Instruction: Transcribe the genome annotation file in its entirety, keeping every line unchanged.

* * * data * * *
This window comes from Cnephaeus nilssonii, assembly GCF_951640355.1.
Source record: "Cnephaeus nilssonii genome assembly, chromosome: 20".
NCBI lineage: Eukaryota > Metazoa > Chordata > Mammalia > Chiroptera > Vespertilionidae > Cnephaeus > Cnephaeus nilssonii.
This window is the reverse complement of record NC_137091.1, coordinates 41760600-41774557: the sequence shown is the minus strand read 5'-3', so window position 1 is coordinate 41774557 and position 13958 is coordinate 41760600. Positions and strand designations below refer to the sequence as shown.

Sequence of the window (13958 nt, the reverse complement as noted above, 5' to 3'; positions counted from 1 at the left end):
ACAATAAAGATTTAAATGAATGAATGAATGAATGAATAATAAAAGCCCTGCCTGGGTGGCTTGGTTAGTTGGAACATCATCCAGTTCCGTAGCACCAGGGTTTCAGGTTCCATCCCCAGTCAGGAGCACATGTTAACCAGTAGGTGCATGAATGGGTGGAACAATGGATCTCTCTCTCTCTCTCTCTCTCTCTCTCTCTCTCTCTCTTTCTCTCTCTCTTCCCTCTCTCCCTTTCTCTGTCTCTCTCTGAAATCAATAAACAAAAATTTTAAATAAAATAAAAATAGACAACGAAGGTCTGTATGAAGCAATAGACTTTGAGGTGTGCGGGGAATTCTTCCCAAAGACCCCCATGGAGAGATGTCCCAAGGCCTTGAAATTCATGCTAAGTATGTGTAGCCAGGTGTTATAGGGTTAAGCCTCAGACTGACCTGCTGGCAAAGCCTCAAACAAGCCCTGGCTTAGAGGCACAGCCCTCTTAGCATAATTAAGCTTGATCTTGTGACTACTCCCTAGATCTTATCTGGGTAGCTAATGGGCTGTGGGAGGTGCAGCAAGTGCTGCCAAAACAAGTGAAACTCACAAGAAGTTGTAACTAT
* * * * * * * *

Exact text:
This window comes from Cnephaeus nilssonii, assembly GCF_951640355.1.
Source record: "Cnephaeus nilssonii genome assembly, chromosome: 20".
NCBI lineage: Eukaryota > Metazoa > Chordata > Mammalia > Chiroptera > Vespertilionidae > Cnephaeus > Cnephaeus nilssonii.
This window is the reverse complement of record NC_137091.1, coordinates 41760600-41774557: the sequence shown is the minus strand read 5'-3', so window position 1 is coordinate 41774557 and position 13958 is coordinate 41760600. Positions and strand designations below refer to the sequence as shown.

Sequence of the window (13958 nt, the reverse complement as noted above, 5' to 3'; positions counted from 1 at the left end):
ACAATAAAGATTTAAATGAATGAATGAATGAATGAATAATAAAAGCCCTGCCTGGGTGGCTTGGTTAGTTGGAACATCATCCAGTTCCGTAGCACCAGGGTTTCAGGTTCCATCCCCAGTCAGGAGCACATGTTAACCAGTAGGTGCATGAATGGGTGGAACAATGGATCTCTCTCTCTCTCTCTCTCTCTCTCTCTCTCTCTCTCTTTCTCTCTCTCTTCCCTCTCTCCCTTTCTCTGTCTCTCTCTGAAATCAATAAACAAAAATTTTAAATAAAATAAAAATAGACAACGAAGGTCTGTATGAAGCAATAGACTTTGAGGTGTGCGGGGAATTCTTCCCAAAGACCCCCATGGAGAGATGTCCCAAGGCCTTGAAATTCATGCTAAGTATGTGTAGCCAGGTGTTATAGGGTTAAGCCTCAGACTGACCTGCTGGCAAAGCCTCAAACAAGCCCTGGCTTAGAGGCACAGCCCTCTTAGCATAATTAAGCTTGATCTTGTGACTACTCCCTAGATCTTATCTGGGTAGCTAATGGGCTGTGGGAGGTGCAGCAAGTGCTGCCAAAACAAGTGAAACTCACAAGAAGTTGTAACTAT